Women deserve agency over their own lives. Conservative opinion has brought about legislation that takes our voice out of conversations, often times during conception as well as implementation, that determine what we can and cannot do with our bodies. As a result, we have teetered over the line that the Fourteenth Amendment clearly designates as a protection of our rights. It is my goal to persist as a voice for women and to advocate for our right to equal pay for equal work and policies that prevent maternity from interfering with women’s careers.

Paid family leave for everybody is essential to shrinking the wage and career gaps between women and men and promoting healthy families with both mothers and fathers as involved parents. Children benefit when both parents have caregiving responsibilities and are enabled to serve as reliable caregivers. When we prevent both parents from taking paid leave, women are forced to take unpaid leave, harming their careers and often leaving the workforce and discriminated against in hiring. Men are forced to increase hours and spend more time away from their children. As a result of this paradigm, families suffer and women lose economic agency.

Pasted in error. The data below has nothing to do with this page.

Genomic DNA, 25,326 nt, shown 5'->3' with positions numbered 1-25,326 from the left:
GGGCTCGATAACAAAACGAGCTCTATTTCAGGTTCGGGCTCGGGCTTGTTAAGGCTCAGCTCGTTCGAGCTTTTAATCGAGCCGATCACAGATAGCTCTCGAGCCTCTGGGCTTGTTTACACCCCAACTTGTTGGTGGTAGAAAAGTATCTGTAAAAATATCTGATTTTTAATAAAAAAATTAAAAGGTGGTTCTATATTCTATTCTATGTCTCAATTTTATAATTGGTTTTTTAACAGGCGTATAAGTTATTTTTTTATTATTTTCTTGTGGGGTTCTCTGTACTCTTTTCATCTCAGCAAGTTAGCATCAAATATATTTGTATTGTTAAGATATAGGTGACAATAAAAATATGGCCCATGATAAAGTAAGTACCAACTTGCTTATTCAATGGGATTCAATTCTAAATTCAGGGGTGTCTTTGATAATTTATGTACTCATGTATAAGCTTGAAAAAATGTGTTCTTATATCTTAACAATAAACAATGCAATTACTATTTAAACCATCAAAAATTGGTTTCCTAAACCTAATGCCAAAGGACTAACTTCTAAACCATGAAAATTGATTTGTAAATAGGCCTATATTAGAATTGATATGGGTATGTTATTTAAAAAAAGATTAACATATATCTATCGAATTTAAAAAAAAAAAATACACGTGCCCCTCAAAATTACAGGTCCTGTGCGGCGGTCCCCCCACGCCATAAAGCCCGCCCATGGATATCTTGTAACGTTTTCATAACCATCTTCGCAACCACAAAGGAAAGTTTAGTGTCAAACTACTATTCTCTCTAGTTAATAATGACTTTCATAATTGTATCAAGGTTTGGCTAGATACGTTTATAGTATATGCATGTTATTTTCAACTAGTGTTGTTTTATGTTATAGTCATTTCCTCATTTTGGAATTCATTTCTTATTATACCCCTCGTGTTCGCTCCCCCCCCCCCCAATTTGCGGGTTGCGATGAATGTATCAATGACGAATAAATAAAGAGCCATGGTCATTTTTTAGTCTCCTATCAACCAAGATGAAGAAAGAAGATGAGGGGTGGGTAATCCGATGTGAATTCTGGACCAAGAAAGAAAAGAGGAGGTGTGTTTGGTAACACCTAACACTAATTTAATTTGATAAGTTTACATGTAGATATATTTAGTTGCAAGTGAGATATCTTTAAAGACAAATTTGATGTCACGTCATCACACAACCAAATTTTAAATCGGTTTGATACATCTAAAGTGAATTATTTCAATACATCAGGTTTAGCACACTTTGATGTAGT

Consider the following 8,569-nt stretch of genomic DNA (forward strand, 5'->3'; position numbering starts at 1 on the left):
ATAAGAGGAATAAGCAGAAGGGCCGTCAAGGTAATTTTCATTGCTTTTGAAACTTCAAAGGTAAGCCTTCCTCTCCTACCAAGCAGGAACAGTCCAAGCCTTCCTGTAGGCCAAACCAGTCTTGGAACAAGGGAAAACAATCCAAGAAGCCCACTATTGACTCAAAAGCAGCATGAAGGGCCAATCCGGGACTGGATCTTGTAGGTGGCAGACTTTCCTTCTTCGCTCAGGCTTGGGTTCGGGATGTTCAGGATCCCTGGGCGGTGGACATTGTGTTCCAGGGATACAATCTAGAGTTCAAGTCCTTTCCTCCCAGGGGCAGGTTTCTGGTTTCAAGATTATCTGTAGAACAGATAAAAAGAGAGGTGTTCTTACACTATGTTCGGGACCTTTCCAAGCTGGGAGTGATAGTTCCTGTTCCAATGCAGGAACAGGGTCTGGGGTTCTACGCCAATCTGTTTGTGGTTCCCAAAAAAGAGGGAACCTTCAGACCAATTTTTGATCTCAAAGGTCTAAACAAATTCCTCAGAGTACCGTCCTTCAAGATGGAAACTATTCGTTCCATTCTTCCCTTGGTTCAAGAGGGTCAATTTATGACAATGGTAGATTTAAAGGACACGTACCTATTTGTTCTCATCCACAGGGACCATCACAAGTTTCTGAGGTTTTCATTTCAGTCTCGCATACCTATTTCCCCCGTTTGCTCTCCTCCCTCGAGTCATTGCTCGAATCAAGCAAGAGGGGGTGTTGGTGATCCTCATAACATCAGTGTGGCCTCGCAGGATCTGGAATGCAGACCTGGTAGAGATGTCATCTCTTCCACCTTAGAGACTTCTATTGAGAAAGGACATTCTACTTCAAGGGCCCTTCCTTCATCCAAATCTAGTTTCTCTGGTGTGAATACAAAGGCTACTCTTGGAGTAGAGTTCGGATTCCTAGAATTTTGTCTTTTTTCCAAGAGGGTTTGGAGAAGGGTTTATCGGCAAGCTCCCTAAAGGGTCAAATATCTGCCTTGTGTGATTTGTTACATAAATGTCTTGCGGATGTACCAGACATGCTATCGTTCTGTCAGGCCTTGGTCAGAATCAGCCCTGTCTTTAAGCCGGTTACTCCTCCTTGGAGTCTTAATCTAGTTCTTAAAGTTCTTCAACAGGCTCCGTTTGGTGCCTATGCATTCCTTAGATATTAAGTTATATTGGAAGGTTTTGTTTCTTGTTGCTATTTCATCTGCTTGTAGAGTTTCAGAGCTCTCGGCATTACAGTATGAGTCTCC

I believe that women also deserve unfettered access to birth control and the right to choose so that they can make decisions about their own bodies and families. These decisions should be made in the clinic between a woman and her provider, not the legislature by suited men with no knowledge of women’s health.